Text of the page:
Thursday, November 18, 2010

Bryn Terfel at Carnegie Hall

I attended my first recital by a male artist last night at Carnegie Hall.    The only difference with a male performer - and drawback - is that there are no fabulous gowns and no change at intermission.  Oh well, Bryn Terfel was pretty fabulous as was and there was nothing to distract my crow eyes.   Bryn is a bass baritone from Wales and I've seen him a number of times at the Metropolitan Opera (I LOVED his Falstaff in 2003) and have several of his recordings, it probably goes without saying that my favorite is Under the Stars with Renee Fleming.

Bryn's baritone is warm, rich and magnificent.   It's so interesting to hear the capability of range in a voice of his size - earlier this year I heard him in Wagner's Das Rheingold which vocally is all about enormity and power - but in last night's lieder, it was intimate and nuanced.  

The first half of the announced program was dedicated to Schumann lieder  - Belsatzar," Op. 57, Liederkreis, Op. 39, "Die beiden Grenadiere," Op. 49, No. 1 and "Mein Wagen rollet langsam," Op. 142, No. 4 .   From the Liederkreis, I adored the Mondnacht.   The other song cycles were Finzi   - "Let Us Garlands Bring, Op. 18," from on Shakespeare texts - and Ibert's "Chansons de Don Quichotte."  

Schumann was in German, Finzi was English and Ibert was French.  I preferred Bryn's voice on the German and English, over the French.  I particularly enjoyed "It Was a Lover" from the Finzi cycle.   

As usual, we sat in the balcony where the unamplified sound floats perfectly up to the ceiling.   For Bryn, his large voice was beautiful, but hearing his pianissimo float up was divine. 

Malcolm Martineau accompanied Bryn at the piano.   We had heard him play for Susan Graham before at a Carngie recital (she was there last night as well, so she tweeted .  He's a brilliant accompanist and seems to have a lot of fun from his spot on the bench.   He even joined in on one of Bryn's encore pieces.    I really loved his playing on Schumann's My Car Rolls Slowly from the "Die beiden Grenadier" lieder.

Bryn dedicated his encore section to his hero John Charles Thomas, an American singer of Welsh descent.  John Charles sang on Broadway and in opera houses around the world.   Bryn presented sort of a bio about him, infused with songs that he had performed, even including Home on the Range which the Carnegie audience joined in on.    Apparently, John Charles had quite a hit with that piece and when he performed at the Lyric Opera in Chicago, the audience chanted to hear it when the opera was over, much to the chagrin of the critics.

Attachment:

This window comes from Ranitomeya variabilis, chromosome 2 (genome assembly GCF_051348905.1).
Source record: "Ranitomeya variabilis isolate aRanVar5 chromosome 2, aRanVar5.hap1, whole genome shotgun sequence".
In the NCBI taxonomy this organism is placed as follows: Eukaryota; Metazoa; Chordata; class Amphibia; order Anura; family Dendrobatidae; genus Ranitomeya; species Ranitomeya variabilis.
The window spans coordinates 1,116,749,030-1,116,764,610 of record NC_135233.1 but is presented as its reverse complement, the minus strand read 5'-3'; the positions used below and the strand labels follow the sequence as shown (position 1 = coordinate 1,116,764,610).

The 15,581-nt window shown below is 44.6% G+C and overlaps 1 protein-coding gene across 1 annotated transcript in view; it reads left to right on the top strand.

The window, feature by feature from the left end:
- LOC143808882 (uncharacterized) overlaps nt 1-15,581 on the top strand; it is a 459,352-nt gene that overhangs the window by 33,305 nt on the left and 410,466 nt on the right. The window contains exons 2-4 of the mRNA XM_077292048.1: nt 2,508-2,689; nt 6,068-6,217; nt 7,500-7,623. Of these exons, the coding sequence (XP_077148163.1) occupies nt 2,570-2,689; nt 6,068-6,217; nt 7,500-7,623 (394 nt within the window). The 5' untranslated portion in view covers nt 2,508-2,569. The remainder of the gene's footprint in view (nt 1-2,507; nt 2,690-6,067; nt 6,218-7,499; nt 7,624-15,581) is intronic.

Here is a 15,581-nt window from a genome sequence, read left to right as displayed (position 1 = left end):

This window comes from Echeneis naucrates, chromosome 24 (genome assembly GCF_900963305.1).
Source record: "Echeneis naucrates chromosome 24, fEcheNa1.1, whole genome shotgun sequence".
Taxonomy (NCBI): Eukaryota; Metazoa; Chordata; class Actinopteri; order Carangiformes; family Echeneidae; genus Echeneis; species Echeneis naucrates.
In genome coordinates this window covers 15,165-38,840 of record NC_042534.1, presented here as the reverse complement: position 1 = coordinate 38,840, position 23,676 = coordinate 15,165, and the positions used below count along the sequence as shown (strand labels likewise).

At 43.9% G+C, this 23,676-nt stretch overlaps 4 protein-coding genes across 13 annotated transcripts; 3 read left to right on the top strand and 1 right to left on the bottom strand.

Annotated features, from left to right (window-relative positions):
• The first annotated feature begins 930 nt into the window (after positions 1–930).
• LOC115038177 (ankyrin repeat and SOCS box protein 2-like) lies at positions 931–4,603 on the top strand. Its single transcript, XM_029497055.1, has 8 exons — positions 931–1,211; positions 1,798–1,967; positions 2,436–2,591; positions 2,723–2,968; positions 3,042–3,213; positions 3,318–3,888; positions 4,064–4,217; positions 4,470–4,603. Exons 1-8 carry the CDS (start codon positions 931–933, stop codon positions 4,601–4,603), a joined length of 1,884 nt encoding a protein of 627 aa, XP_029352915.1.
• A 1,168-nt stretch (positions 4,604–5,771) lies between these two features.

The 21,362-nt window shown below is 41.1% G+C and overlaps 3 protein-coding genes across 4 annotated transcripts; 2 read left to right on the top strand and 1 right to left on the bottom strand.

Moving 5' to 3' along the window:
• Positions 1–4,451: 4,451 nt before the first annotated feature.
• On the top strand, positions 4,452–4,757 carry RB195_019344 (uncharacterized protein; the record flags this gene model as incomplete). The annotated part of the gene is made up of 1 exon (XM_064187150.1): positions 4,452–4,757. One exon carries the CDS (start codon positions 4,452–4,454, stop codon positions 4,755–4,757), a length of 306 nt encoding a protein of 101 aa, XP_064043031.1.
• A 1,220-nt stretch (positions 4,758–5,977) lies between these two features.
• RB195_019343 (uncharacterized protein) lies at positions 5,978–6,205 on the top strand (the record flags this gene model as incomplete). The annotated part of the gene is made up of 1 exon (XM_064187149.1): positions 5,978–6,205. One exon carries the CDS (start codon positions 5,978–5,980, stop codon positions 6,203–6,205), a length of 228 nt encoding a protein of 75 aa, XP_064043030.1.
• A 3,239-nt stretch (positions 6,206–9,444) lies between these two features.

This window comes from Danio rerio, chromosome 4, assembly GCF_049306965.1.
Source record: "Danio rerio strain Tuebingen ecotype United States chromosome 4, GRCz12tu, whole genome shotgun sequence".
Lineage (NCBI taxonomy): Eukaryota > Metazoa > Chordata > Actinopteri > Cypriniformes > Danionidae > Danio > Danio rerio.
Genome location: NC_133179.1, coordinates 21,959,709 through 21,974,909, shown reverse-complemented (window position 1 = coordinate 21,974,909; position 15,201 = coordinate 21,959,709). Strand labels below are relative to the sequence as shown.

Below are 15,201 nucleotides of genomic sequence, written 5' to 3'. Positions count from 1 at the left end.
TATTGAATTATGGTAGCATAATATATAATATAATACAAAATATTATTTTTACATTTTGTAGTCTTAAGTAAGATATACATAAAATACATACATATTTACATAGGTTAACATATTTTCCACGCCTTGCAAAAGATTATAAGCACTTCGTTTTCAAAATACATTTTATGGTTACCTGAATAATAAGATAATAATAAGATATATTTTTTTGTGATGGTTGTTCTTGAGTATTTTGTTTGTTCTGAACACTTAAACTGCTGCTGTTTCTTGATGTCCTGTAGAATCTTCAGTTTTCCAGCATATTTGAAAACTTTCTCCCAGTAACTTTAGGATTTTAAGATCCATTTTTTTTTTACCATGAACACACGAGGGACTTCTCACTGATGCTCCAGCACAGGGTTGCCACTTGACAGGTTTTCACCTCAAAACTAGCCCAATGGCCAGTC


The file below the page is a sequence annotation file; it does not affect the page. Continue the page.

He included a wonderful rendition of Mack the Knife, sung in the original German from Die Dreigroschenoper (The Threepenny Opera).   Bryn also encored with a rousing Mefistofele, after noting how much audiences love its bad boys.  He accompanied it with an incredible, hysterical two fingers in the mouth whistle, sustained and on pitch.  

His final encore was a song I had heard in church many times, but never quite this beautiful or emotional  - “The Lord’s Prayer”  that had been arranged for John Charles by Albert Hay. 

I had hoped that he would give us some Sweeney Todd, which he has performed a number of times, at least My Friends or especially Epiphany (or oh my God, since Suzi was there might she have joined him on A Little Priest).  I was chanting Sweeney very quietly, when I heard the gentleman several rows behind me also chanting Sweeney.   I guess we should have joined forces.   Next time, Bryn, next time. 

4 comments:

Jose said...

I was at Bryn Terfel's recital last night too, and, like you, I had a wonderful time. -I also realized that last night was the third or fourth time I've caught Mr. Terfel in recital at Carnegie Hall.

I noticed that you stated: "I really loved his playing on Schumann's My Car Rolls Slowly from the "Die beiden Grenadier" lieder." Actually, "Mein Wagen rollet langsam" and "Die beiden Grenadier" are two separate songs. However, "Mein Wagen" was originally part of the Schumann's "Dichterliebe" song cycle, but he cut it from there for "balance" considerations, then included it later as the fourth song of his Four Songs, Op. 142.

The John Charles Thomas section was actually part of the recital program proper. It even stated in the program that the selections would be announced from the stage. One interesting thing I noticed is that CH actually left out the last name of Albert Hay - which is Malotte - in the program notes. -And, yes, that was truly the most beautiful rendition of that song I've ever heard.

I would have also liked to hear some "Sweeney", and when he was setting up the aria from "Mefistofele", I almost thought he was going to sing "Epiphany" - especially after he said you would want to keep this guy "at arm's length". Ah, well. -Although, I also would not have minded him finishing off with "Deh vieni alla finestra" from "Don Giovanni" again. He usually ends up walking off the stage serenading various women seated in the audience with a rose in a hand.

Sarah B. Roberts said...

Thanks for all of the clarification, Jose! I really, really enjoyed his recital and I will definitely catch him again. Yes, that "at arm's length" had me on the edge of my seat, thinking, this is it! Oh well, he's a tease, not that I didn't enjoy the Mefistofele as that was big fun and fabulously performed.

sally said...

Sarah, how could you forget Matthias Goerne's recital a few years ago? I have to admit MG is my favorite lieder singer. Gorgeous voice.

Sarah B. Roberts said...

Wow Sally - yeah I did forget. I need a personal assistant for my memory. Or maybe I should re-read my own adventures.